One of the things I miss most about Newcastle upon Tyne is the food shopping. Living in the city centre, supermarket shopping was a once monthly (often less) occurrence, requiring lugging our bags full of recycling onto the metro to an out-of-town supermarket and returning with the few basics that are cheaper from the big three. Meanwhile, right on our doorstep, the Green and Grainger markets were a bargain hunter’s paradise: I was on gossiping terms with my two favourite greengrocers in the market, the fishmonger would often throw me in a handful of samphire to cook with my fish or a bag of “bits” for fish pie free of charge, and the cheese lady would wave me over when she had actually managed to get some Fourme D’Ambert from her supplier. I was expert at cooking with whatever was in season or on the spoil, and we ate well off it!
My garlic, galanghal, chillis, ginger and a lot of my herbs came in huge quantities for pennies from the chinese supermarkets round the corner. Our cartons of passatta, jars of sweet peppers, tinned anchovies, pickles and baking goods such as cinnamon sugar and packets of yeast came very cheaply from the Polish supermarkets and pound shops that sprang up around the west end of the centre. My Saturday morning was all about food shopping – heading out with my canvas bags and my shopping list to stock up for the week.
In Leamington there is no food market. There’s a farmer’s market once a month, but that’s for treats, not basics. For the longest time I gave in, and just did all my shopping at the supermarkets, topping up at the corner shops when I ran out of milk, splashing out at the fishmongers when I wanted decent fresh fish, nipping to the excellent Thai supermarket when I needed fresh coriander, ginger or chillis. I found it all (the Thai excepted) painfully expensive.
For far too long I stopped cooking. I baked to indulge my passion, but stopped bothering with “meals” – why eat properly when you can grab a peanut butter and jam sandwich? I could not see the point in cooking for myself, particularly as I no longer had my Saturday morning shopping trips to inspire me. For me, cooking is about feeding, about nurturing both bodies and relationships. A small part of me doesn’t see the point in self-nurture on either score.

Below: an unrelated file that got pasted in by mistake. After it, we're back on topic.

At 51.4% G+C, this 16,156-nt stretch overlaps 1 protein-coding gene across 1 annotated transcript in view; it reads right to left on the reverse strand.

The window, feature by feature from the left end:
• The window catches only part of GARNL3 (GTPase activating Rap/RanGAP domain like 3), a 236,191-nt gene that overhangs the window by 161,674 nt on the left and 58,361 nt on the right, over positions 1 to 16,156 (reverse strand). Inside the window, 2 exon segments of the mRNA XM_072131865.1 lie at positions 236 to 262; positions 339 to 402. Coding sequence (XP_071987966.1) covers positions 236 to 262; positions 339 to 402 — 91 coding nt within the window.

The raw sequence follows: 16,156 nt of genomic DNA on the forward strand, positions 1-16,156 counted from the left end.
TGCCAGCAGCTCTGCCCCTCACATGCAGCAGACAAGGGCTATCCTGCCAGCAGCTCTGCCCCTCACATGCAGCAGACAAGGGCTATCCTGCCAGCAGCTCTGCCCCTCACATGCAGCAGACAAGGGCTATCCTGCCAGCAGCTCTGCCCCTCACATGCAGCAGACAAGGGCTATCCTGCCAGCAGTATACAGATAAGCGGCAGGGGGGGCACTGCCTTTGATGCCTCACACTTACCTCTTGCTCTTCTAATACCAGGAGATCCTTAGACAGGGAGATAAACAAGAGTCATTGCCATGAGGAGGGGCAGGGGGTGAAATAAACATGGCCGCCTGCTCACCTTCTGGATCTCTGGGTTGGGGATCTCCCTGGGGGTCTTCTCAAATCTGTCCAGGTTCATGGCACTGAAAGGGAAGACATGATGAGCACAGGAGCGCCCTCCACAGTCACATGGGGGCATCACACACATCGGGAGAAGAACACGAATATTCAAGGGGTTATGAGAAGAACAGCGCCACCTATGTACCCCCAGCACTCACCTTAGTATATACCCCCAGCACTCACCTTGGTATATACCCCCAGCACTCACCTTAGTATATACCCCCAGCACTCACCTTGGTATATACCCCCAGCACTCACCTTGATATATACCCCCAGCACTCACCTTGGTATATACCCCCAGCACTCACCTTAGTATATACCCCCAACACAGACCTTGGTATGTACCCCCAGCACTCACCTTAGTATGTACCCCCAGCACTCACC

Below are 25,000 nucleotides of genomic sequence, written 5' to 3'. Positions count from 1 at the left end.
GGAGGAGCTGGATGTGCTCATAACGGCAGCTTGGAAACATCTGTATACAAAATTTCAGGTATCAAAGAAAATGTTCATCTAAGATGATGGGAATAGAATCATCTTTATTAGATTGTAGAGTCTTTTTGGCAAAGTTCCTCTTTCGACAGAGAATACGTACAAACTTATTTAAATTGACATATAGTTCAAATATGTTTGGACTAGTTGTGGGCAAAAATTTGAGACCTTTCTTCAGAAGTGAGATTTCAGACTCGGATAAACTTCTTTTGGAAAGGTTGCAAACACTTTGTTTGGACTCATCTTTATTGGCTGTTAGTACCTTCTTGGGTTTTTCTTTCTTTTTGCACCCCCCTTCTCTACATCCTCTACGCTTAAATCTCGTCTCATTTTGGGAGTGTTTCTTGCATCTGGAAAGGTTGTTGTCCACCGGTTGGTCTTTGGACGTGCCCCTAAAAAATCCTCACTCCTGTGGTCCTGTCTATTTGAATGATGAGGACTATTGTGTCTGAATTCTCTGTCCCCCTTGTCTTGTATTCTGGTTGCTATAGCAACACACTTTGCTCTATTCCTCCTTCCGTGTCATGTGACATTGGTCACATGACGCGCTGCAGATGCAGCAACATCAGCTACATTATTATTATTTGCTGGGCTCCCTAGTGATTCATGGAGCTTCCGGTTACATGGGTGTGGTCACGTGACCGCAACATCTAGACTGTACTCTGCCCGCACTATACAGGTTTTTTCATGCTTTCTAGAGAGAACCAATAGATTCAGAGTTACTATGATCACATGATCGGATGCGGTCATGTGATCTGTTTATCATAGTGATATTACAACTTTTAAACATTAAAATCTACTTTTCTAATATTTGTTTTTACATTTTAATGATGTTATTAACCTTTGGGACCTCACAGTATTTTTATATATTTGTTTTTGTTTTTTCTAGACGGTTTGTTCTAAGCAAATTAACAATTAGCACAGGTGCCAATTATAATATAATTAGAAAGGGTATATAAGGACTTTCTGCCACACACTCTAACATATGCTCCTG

I now live in an area with a surplus of corner shops – three within about 100 yards of each other. One is run by a sikh couple, and sells big packets of spices and pulses at incredibly low prices. One is a wannabe supermarket and somewhat overpriced. The third is a family business, stocks fresh fruit and veg as well as herbs (root-on coriander – a real bonus in Asian cuisine), packet spices, pulses and sundries, and is beautifully cheap!
The third is my shop of choice. They’re mid-refurb right now, and appear to be increasing their range greatly. The whole family – Mum, Dad and two sons – recognise and acknowledge me. Sometimes, towards the end of the day, one of the sons refuses to charge me for a couple of chillis, a thumb of ginger, an onion or lime… Which keeps me coming back for the sake of the service. And their produce is fresh, cheap and seasonal, so is starting to inspire me again.
Take this week as an example. With barbeque season having been in full swing, supermarkets have been selling corn on the cob at discounted prices. This usually means it’s been freed of it’s sheath, topped and tailed and placed in plastic to be sold at the discounted price of two cobs for £1. Last night I really fancied corn…
But I really didn’t fancy Asda…
So I stopped at the corner shop to see if they happened to have any in stock. I wasn’t too hopeful…
These beauties, still in their original (and natural) packaging were 5 ears for £1. Last night I had grilled corn drizzled with melted, seasoned butter. Tonight I’ll be having creamed corn served with a steak from Asda’s reduced section (UPDATED: inspiration from this fantastic foodie blog, but cooked with bay leaves and a teaspoon of wholegrain mustard to go with the steak), and tomorrow, corn fritters with sweet chilli dipping sauce. The shorn cobs and remaining kernels will be used to make a stock for soup, the sweetness that comes out of them working perfectly with potato and parsley.
This is the sort of availability inspiration that used to form the basis of my diet, and is a habit I need to get back into. I’m hoping regular trips to the refurbed corner shop will kick start my cooking once again.